Editors Behaving Badly – A Lesson in Knowing Your Worth

Editors Behaving Badly – A Lesson in Knowing Your Worth

Many of us at AU are, or were, beginners in our fields of study. Whether your dream is to be a freelance writer, a registered nurse, an anthropology professor, or a marketing manager—we start somewhere. And sometimes we get taken advantage of by people in higher positions.

To prove my skills, the editor of a small newspaper in my hometown had wanted me to write an article. From there she would decide if she would want to hire me, and would let me know if she was going to publish the article or not. She also made it clear that she would pay me for the article. I then waited to receive the assignment, and when I did I set to work.

I put a lot of effort into that article, and I was quite certain I would get the job. I sent it to her and added that I looked forward to hearing her thoughts. Then I waited. A week went by and I still hadn’t heard from this editor. Somehow, I came across the previous week’s publication and realized that she had went ahead and published my article, without letting me know. I was ecstatic but thought she must be busy; that’s why she hadn’t got back to me. So I sent her a polite email.

I waited another week, and sent out another polite email. Followed by several other polite emails in the following weeks. A whole month went by and still not a word from this editor. I had had enough. I decided to get a bit aggressive, and sent out a less polite email. That got her attention. She replied, asked for an invoice, and said that she had gone ahead and hired someone else. I typed up an invoice and sent it out. And that was the end of that, for her.

But I felt used. In my mind, I had created an article that I had stressed over, that in the end was just thrown into a publication as a filler. I was angry.

It is possible to take a negative experience and turn it into a positive one. These positive experiences arise in the form of lessons. Here are a few things to think about when pursuing your goals:
• Identifying Red Flags
This one was huge for me. I encountered red flags from the beginning and I ignored them. The first was that the editor kept rescheduling the interview and had said “I’ll email you when it will be a good time for me.” She rescheduled on me more than once, or didn’t email me back when she said she would.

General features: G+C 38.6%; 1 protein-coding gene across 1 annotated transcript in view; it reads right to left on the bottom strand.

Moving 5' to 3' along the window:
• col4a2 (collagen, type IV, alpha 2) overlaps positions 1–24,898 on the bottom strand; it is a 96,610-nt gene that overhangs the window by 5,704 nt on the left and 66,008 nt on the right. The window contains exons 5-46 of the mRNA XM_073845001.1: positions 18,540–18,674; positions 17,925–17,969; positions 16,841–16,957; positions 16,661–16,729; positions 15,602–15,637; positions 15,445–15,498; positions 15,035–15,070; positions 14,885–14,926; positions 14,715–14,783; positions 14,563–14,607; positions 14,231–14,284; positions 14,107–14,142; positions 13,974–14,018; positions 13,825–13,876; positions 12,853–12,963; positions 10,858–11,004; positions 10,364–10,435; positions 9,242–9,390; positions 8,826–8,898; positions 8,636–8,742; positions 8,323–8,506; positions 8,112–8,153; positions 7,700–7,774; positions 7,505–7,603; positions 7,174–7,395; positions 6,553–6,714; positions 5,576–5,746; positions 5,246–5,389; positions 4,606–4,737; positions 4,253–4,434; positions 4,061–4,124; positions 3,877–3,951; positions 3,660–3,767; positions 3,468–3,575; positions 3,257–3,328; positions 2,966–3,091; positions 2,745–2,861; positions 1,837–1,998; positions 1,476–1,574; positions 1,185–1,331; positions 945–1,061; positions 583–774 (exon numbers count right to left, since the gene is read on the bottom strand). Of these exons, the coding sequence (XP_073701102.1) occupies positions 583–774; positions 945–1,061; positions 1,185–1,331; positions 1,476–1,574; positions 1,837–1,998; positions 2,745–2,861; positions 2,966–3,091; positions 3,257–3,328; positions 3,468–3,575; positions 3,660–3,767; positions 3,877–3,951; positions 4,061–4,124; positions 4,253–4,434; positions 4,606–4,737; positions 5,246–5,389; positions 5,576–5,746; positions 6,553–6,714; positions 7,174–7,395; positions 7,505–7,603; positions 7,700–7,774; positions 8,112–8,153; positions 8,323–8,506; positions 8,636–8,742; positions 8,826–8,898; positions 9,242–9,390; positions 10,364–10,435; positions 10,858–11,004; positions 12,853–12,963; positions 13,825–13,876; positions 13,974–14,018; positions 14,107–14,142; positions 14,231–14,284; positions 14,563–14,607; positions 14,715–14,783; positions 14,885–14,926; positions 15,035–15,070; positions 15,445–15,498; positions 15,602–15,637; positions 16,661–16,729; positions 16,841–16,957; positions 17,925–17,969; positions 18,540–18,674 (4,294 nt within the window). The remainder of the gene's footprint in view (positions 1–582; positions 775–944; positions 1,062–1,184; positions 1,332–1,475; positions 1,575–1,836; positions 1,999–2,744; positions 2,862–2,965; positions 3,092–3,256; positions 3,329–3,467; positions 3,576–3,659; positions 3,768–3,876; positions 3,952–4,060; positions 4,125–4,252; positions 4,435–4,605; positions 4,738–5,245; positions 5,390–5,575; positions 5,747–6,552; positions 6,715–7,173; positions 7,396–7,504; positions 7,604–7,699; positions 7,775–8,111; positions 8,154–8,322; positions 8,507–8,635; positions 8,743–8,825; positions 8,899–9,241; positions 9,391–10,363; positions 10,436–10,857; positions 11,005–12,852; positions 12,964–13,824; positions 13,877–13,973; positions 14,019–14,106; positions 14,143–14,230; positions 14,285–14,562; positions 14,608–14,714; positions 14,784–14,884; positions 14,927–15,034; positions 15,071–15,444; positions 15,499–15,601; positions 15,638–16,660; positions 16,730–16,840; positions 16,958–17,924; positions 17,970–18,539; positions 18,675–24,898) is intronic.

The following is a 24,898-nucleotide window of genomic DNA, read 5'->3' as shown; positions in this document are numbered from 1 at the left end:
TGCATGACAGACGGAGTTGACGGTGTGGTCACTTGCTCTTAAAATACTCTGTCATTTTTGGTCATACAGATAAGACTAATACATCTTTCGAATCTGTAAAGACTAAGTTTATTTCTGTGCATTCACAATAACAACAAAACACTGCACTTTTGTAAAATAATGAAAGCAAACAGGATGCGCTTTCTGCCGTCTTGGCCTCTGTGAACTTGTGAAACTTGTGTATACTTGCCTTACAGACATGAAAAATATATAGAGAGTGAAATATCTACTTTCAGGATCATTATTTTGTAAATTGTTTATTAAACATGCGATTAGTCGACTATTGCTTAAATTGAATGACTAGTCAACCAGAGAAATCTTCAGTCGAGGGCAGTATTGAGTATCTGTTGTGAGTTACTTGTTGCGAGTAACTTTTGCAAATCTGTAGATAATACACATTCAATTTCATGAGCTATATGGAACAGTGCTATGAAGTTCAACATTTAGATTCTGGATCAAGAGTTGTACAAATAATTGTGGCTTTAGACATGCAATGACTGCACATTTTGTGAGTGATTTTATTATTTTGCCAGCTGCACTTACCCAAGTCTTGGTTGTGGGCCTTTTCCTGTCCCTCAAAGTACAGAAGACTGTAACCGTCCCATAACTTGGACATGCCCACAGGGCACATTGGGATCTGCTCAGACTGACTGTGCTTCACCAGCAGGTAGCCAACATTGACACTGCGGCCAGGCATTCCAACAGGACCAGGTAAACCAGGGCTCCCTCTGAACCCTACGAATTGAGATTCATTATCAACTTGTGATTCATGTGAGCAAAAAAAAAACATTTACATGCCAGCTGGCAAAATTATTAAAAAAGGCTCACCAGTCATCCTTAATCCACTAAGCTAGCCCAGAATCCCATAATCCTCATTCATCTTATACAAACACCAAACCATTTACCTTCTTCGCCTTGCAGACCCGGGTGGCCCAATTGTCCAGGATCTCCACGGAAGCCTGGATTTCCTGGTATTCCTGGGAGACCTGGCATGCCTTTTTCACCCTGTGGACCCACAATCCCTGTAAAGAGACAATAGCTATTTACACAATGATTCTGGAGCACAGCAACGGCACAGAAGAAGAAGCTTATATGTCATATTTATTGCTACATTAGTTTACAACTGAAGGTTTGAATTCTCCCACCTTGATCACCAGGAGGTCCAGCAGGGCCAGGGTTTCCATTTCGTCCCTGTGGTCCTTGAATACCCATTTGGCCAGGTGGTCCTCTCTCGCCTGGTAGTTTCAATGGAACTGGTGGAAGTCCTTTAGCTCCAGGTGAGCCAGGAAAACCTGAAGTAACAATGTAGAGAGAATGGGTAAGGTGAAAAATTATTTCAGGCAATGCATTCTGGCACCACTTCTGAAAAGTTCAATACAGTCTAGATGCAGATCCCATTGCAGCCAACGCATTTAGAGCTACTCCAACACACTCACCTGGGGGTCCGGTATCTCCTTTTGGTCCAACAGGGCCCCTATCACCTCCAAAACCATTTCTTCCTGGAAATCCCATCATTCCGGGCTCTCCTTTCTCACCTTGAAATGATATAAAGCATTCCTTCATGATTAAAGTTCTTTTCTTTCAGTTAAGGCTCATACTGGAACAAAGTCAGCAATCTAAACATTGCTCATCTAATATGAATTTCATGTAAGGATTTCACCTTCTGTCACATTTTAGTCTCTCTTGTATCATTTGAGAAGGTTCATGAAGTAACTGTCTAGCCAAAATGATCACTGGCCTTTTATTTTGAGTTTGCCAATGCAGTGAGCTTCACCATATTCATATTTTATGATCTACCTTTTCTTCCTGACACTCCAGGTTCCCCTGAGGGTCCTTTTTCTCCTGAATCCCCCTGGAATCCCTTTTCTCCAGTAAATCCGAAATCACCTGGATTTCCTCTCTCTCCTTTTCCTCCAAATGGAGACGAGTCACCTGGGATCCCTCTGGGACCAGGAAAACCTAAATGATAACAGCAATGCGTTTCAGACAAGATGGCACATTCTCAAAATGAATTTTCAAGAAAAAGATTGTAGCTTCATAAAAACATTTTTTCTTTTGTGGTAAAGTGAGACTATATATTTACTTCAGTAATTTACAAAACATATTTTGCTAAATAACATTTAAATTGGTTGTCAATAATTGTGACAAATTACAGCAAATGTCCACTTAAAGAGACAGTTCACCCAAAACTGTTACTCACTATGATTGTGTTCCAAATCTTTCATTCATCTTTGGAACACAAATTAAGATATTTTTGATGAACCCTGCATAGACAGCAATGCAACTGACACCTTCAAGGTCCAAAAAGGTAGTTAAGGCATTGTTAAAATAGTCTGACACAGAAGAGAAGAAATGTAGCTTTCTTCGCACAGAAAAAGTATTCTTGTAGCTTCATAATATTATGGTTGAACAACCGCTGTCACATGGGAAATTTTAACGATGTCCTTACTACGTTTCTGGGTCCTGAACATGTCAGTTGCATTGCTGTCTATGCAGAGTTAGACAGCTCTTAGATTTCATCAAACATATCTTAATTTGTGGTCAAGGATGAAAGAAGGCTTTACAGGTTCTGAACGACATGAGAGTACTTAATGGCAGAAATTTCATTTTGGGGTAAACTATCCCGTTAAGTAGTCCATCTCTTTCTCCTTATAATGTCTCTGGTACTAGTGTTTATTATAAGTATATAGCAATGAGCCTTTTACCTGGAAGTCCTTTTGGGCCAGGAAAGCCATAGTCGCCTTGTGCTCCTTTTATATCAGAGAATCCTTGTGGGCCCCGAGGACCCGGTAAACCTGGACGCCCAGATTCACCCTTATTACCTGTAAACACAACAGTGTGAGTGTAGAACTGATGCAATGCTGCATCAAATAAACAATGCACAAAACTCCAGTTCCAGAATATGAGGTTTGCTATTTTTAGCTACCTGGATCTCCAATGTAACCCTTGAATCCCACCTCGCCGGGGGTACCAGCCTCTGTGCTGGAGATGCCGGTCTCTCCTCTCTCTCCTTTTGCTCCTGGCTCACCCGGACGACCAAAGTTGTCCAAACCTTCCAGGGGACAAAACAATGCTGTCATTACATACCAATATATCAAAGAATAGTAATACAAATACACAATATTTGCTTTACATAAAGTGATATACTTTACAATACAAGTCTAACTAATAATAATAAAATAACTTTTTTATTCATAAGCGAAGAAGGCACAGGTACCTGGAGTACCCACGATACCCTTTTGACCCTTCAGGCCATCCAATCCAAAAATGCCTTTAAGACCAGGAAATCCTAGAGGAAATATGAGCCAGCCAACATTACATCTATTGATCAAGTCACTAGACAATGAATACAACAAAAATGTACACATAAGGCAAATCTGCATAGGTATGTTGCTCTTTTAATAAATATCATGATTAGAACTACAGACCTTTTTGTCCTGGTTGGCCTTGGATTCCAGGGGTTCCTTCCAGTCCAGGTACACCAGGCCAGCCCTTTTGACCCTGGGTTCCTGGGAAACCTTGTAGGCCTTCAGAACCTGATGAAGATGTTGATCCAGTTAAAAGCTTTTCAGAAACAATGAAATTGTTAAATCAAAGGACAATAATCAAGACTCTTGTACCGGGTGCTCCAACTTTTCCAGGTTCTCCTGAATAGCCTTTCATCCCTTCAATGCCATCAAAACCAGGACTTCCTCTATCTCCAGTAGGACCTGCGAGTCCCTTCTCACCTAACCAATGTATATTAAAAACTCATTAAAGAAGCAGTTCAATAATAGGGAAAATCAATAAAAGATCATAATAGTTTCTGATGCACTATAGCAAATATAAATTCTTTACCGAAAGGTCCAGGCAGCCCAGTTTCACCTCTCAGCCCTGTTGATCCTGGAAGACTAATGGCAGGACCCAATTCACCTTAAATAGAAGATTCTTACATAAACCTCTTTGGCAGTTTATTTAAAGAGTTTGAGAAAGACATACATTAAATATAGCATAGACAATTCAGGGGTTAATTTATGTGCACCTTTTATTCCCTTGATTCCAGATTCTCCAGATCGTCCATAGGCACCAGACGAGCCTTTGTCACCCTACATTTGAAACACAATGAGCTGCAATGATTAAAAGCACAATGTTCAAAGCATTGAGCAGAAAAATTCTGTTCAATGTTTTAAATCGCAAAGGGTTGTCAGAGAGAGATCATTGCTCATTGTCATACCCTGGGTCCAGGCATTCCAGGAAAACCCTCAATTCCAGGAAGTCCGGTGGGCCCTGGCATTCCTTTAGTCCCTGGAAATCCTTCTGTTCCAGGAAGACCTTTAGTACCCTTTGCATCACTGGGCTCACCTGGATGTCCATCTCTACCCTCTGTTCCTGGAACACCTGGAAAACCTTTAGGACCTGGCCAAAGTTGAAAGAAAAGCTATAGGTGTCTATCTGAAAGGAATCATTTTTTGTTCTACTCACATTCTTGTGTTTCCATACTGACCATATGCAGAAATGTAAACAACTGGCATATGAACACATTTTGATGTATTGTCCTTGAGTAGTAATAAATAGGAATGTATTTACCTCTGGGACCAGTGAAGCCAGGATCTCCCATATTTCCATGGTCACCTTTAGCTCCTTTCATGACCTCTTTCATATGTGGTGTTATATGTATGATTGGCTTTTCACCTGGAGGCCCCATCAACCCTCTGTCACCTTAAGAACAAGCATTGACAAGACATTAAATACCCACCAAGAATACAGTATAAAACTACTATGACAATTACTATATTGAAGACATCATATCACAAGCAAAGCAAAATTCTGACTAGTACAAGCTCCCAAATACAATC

Another red flag was how she had failed to read my cover letter at all. During the interview, she asked me several things she would have known if she had read my cover letter. One more red flag was that she had difficulties locating my resume and cover letter in her office. All of these gave me the impression she was too busy to care. Not the type of person you want as a mentor, or to work for.

• Do your homework
When providing a service for someone, especially on a freelance basis, make sure a contract of some sort is written up. I had never been paid before for a freelance article, and I didn’t even think of sending an invoice. Make sure beforehand that you have everything in place so that you get paid. Be prepared.

• Know your worth, protect your talent, and be assertive.
Your talent, knowledge, and passion are important, and it should not be compromised. If you provide a service, you deserve to be paid. It isn’t normal to have to chase someone down for payment. That is stealing. I was nervous to send that assertive email. I was nervous to upset an industry professional, but I realized that if I didn’t I would have had my work stolen from me. If I hadn’t said something, I believe that she wouldn’t have paid me. I sat there thinking that since I was new, that it was normal to be treated that way. But it wasn’t.

A person in a higher position than you, is just that, a person. People develop biased opinions, become jealous, and manipulate. Just because someone has more experience than you doesn’t mean they’re exempt from being a courteous human being. A good leader is one that educates. In the end, it is worth it to fight back, to challenge, and to be a little pushy. You deserve to be treated fairly.

Karlee Kapler is a student at AU, majoring in English. She hopes one day to pursue a career in either editing, publishing, writing, communications, or post secondary teaching. She can’t decide! Feel like reaching out? Shoot her an email at karlee.kapler@gmail.com

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